litteraenimoccidit asked: I would be interested in hearing more about your self identity if you are willing/interested/whatever in divulging. I just noticed you reblogged something and was browsing your page. your background is amazing, btw.
Thanks! Wish I could say I made it, but I didn’t; it was one I found while digging around for an appropriate rainbow background.
I’m always happy to talk more about my identity. A lot of people ask me and I keep meaning to write something up, but then I either don’t have the spoons to finish what I started or I just plain forget. This blog’s kind of been on a rocky reblog-only hiatus for a while, with some random commentary thrown in, because I haven’t had the energy to practice and study get as involved as I would like.
What did you want to know? I do much better with specific questions than rambling in general.
magic-is-ahead asked: The one where they ask if they should feel ashamed for seeing Thor as their patron AND liking the marvel comics.
Okay, thanks! I’ll make a rebloggable version of it in a bit. ^^
magic-is-ahead asked: Your answer to the anon who asked about Thor was really great; I would've reblogged it if it was possible. ;-)
Let me know which one you mean and I shall make it rebloggable. :3 I think I’ve answered a few about Thor.
Anonymous asked: I'm not quite sure how I'm to feel. Should I feel- well, bad, for seeing Thor as my Patron? I feel terrible, and as if I really am looked down on for having a love of comics- like Thor, and such from that all. I know the difference, certainly, but I almost feel ashamed for liking the comics after finding this. I just feel so silly and I don't know how to feel about it.
I don’t think you should feel bad about it at all, anon.
As far as I’m concerned, as long as you know the difference, you’re fine. As long as you’re not claiming story arcs from the comics as mythological canon, then I don’t see any reason you shouldn’t continue enjoying them.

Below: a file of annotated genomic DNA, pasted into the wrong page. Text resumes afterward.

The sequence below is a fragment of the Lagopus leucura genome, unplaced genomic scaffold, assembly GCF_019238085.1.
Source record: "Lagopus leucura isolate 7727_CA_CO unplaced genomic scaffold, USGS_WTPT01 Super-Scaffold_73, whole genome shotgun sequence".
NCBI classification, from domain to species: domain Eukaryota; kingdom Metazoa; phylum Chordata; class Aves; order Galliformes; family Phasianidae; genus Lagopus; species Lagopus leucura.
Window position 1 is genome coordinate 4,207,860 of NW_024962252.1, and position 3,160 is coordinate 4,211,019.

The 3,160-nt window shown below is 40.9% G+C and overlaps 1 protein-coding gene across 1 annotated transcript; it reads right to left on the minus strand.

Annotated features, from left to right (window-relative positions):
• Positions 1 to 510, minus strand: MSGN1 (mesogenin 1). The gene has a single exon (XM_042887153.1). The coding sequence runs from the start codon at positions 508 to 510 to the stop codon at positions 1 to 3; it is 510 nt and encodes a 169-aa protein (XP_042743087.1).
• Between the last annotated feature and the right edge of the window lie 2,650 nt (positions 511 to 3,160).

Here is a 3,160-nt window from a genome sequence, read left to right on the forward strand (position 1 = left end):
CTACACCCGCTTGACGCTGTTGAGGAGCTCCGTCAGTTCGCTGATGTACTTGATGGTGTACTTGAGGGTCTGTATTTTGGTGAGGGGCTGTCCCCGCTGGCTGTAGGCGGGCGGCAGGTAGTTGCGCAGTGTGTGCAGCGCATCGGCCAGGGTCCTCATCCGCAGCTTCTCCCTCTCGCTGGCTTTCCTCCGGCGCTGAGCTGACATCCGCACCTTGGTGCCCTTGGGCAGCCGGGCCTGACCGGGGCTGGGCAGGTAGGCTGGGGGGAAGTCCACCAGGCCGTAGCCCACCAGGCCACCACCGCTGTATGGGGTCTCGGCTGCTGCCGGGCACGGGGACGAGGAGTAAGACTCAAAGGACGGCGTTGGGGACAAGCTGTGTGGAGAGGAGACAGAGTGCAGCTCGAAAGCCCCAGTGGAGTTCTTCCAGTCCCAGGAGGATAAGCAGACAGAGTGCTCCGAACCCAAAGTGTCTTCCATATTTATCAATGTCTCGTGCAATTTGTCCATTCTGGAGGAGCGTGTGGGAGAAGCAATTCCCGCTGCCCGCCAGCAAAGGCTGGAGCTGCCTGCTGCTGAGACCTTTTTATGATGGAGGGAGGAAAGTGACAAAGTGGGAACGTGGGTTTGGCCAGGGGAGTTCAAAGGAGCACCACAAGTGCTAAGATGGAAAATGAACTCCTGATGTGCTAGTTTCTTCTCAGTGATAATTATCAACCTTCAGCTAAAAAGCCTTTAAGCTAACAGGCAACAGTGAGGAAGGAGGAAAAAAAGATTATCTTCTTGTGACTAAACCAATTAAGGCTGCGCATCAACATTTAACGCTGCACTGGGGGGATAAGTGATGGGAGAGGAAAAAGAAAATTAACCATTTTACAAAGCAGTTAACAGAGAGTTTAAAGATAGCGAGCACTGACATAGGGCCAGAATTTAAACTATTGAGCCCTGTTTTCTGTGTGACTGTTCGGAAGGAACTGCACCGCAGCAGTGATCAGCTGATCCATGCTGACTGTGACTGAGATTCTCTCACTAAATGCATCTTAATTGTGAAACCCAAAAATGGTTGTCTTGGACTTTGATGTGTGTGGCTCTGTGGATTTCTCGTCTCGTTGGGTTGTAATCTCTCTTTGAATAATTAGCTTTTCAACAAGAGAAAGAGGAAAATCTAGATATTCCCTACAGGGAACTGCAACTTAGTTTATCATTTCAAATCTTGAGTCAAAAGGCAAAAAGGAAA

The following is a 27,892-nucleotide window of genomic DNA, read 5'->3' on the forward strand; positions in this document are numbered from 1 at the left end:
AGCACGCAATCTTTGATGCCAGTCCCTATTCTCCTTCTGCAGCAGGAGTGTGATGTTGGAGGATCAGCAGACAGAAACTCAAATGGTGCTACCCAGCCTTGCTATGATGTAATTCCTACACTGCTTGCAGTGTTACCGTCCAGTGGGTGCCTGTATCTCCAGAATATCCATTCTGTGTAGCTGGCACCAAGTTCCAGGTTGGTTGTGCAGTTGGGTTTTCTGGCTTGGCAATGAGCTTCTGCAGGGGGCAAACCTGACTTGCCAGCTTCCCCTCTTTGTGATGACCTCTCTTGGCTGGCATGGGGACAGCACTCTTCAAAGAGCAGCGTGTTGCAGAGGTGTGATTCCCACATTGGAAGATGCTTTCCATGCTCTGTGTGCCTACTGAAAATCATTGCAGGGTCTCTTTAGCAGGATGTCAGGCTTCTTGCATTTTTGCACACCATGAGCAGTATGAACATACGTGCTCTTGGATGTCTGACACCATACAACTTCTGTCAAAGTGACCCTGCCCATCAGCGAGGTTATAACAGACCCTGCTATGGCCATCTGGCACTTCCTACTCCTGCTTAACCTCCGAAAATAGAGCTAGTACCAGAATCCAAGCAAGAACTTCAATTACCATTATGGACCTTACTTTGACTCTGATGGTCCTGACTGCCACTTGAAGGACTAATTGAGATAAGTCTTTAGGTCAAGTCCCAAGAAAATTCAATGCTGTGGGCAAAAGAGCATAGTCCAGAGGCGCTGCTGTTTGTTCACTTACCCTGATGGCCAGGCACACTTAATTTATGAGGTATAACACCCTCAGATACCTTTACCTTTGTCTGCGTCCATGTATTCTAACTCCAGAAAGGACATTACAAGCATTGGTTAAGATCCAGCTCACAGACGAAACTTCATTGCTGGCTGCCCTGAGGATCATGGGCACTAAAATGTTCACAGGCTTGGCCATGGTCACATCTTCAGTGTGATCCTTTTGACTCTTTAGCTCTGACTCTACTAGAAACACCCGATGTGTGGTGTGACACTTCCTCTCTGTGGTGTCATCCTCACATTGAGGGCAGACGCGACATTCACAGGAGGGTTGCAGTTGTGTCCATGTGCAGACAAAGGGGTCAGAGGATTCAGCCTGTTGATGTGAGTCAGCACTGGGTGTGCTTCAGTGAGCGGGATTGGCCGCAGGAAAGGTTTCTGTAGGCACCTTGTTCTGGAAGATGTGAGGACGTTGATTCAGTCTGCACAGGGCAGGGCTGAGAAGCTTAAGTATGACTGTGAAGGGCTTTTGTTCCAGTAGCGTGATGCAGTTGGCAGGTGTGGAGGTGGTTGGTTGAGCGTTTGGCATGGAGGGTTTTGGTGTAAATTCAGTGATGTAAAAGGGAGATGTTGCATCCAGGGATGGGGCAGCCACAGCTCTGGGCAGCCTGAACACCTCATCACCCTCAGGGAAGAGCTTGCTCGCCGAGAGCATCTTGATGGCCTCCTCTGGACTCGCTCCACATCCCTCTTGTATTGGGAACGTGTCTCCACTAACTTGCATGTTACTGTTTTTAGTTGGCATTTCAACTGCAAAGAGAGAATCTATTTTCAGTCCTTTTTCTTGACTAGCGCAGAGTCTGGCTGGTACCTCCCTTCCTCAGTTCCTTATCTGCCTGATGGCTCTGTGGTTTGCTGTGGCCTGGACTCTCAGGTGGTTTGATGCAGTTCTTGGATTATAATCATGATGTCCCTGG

And, perhaps it’s an unpopular opinion, but even if you do, that’s what UPG is for—we take our own interpretations, we make our own myths, and if the mythological canon of any religion has been built up over centuries and centuries of storytelling and translations and mistranslations, then I see no reason we shouldn’t continue in that tradition of finding our own stories to make our own truths. As far as I’m concerned, any spiritual path is about finding what’s right for you and you alone, not about conforming to anybody else’s standards or making anybody else happy. (There’s a reason I don’t particularly affiliate with Asatru—it’s far too rigid for my own beliefs, even if we follow the same pantheon.)
I was interested in all sorts of mythology when I was a kid. My brother and I had an encyclopaedia of various mythologies (namely Egyptian, Greek, Roman, Celtic, and Norse, all wonderfully simplified and condensed down, but it was enough to spark an interest). I was particularly drawn to the Norse myths and imagery. But since it’s so rarely discussed in our continuing education (not like the others mentioned, and even Celtic mythology is discussed in college lit classes), I sort of forgot about it while growing up. Then I got into Marvel comics, and a couple of years later, on a whim, went to see the Thor film. That’s when I remembered how much I’d liked Norse mythology as a kid, and that’s why I started looking back into it. I didn’t ask for Thor to be my patron (and that’s not even a particularly “Norse” thing—again, it’s my own path, not anybody else’s). In fact, after having done quite a lot of research, my first attempts at talking to any of the gods were to Odin, Bragi, Freyr, and even Loki. None of them responded. Thor did. He came to me, and he’s been quite the positive influence in my life since.
All this because I went to see a comic book movie.
The point of this is—whatever brought you to this path, whatever you enjoy outside of this path, and whatever ties the two may have, it’s all fine. And anyone who tells you otherwise is, in a word, wrong. You’ll run into a lot of people who think that Marvel’s terrible and who hate the Thor comics and movies, either because they “appropriated” the mythology (they didn’t) or because they bastardised it (that argument has a little more weight, but I still don’t agree) or because it brought in an influx of newbies to the myths and the paths surrounding them (and what’s the problem with that?). My advice? Ignore them. Do what makes you happy. Seek advice and listen and learn, but ultimately, if anyone tries to make you feel bad for liking comics and having Thor as your patron at the same time, they’re in the wrong, because your path is your own.
Best wishes, anon. And feel free to come talk to me more if you want or need to. <3
scientificinqueery asked: Your quote about prescriptivism is literally the best thing ever.
Heh, thank you!
I used to be something of a prescriptivist myself, back when I was in high school and was aiming at becoming an English major in college. Then I ended up majoring in creative writing, which is my real passion anyway, and changed my tune. XD